Earlier in the year, we studied the utilitarian ideologies of Jeremy Bentham and John Stuart Mill. The most notable ideology that the two advocated for was that all “actions are right to the degree that they tend to promote the greatest good for the greatest number of people.” We can view the greatest good as making the majority happier or better off. Mill believed that the “greatest good” would benefit the well being of the lives of greatest number of people.
Accordingly, I think we could use Mill and Bentham’s utilitarian ideology to analyze whether or not emergency contraceptives should be made an over-the-counter drug, making it available to everyone. I think that if Secretary Sebelius were to make Plan B an over-the-counter drug, then we would be promoting the greatest good for many reasons. Women who cannot afford the social and financial responsibilities of having a child would benefit from having the ability to easily obtain Plan B. We could also be preventing teenage pregnancies, which have seamlessly increased over the years. To me, these are the most pivotal reasons why emergency contraceptive should be an over-the-counter drug.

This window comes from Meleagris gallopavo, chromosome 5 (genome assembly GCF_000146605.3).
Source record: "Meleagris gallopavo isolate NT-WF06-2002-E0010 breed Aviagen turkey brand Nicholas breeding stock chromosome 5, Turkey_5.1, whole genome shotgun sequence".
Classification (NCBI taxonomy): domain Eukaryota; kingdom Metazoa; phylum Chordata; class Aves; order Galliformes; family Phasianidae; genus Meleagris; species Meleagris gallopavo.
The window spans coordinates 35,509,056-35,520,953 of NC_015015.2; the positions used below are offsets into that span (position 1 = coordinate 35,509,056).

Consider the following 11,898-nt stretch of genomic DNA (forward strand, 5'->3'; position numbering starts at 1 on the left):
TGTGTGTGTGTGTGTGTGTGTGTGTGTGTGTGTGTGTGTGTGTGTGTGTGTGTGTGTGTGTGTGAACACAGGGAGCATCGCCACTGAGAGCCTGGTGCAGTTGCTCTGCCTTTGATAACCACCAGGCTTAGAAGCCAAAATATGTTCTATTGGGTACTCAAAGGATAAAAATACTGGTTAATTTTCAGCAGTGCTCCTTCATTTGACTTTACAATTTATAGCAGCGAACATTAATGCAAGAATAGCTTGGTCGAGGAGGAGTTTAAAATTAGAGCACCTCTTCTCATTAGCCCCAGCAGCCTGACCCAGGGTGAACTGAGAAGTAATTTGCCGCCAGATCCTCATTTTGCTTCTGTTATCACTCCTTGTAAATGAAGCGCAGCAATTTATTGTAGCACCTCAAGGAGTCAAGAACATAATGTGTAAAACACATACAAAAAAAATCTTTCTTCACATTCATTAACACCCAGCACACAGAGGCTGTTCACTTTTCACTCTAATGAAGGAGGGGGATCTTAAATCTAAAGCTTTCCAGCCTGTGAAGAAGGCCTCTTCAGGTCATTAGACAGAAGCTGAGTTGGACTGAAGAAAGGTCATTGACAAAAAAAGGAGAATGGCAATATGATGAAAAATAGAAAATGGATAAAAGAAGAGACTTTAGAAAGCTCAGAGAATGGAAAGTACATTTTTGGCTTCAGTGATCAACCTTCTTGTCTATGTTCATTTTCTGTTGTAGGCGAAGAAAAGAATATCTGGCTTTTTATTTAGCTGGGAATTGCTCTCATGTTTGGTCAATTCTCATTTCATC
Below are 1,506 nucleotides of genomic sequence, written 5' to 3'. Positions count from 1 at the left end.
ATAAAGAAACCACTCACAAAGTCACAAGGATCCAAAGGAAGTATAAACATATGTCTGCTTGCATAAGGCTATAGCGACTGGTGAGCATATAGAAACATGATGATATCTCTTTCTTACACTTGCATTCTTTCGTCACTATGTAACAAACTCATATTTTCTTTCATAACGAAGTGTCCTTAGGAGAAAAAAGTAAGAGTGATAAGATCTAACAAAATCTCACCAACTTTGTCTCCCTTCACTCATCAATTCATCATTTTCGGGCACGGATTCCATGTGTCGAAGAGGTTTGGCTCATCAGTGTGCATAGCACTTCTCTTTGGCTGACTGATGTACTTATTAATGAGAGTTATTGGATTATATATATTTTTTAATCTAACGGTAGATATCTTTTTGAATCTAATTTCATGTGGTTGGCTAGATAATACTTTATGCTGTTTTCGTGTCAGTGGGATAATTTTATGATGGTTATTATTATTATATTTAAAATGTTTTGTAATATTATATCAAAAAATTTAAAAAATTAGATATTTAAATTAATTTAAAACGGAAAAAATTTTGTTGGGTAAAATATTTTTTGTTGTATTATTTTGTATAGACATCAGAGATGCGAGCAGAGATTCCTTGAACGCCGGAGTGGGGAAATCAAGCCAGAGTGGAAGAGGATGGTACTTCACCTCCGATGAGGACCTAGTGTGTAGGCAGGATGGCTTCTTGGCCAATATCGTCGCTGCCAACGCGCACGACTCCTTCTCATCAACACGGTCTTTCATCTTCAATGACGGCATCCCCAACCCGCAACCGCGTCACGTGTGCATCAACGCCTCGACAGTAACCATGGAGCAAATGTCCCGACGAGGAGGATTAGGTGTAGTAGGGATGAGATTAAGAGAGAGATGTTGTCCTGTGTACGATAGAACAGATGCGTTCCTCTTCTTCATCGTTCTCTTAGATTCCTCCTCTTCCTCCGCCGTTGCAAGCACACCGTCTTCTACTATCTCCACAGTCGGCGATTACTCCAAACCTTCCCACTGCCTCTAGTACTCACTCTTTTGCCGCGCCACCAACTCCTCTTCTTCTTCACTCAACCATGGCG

While I think Bentham and Mill would agree with over-the-counter Plan B, as it would in fact benefit the greater good for women as a whole, the debate is much more complex than we might perceive. In applying utilitarian ideas, we may in fact be harming society in the long run. The permission of an over-the-counter drug such as Plan B can develop into a drug abused and used ritually by the public, which would send a bad message to younger and younger generations. In addition, I think that in analyzing this dilemma, we must consider the moral principles involved with making such medications available to such a young demographic. Is it the right thing to do? The permission of Plan B over-the-counter could set a precedent for other serious medications to be considered over-the-counter drugs. Thus, there could be this sort of domino affect that would ostensibly hurt society in the long run, as serious prescription medications would be more and more widespread. The point of the matter here is that when using utilitarian ideas to analyze whether over-the-counter emergency contraceptives should be permitted, it is important that we realize the true complexity of the argument. Would it be morally right to make Plan B an over-the-counter drug, despite its potential positive affects on women?
Finally, do you think Bentham and Mill would agree the decision to make Plan B over-the-counter? Do you think Secretary Sebelius made the right or wrong decision in overruling the Food and Drug Administration? What do you think is our best course of action?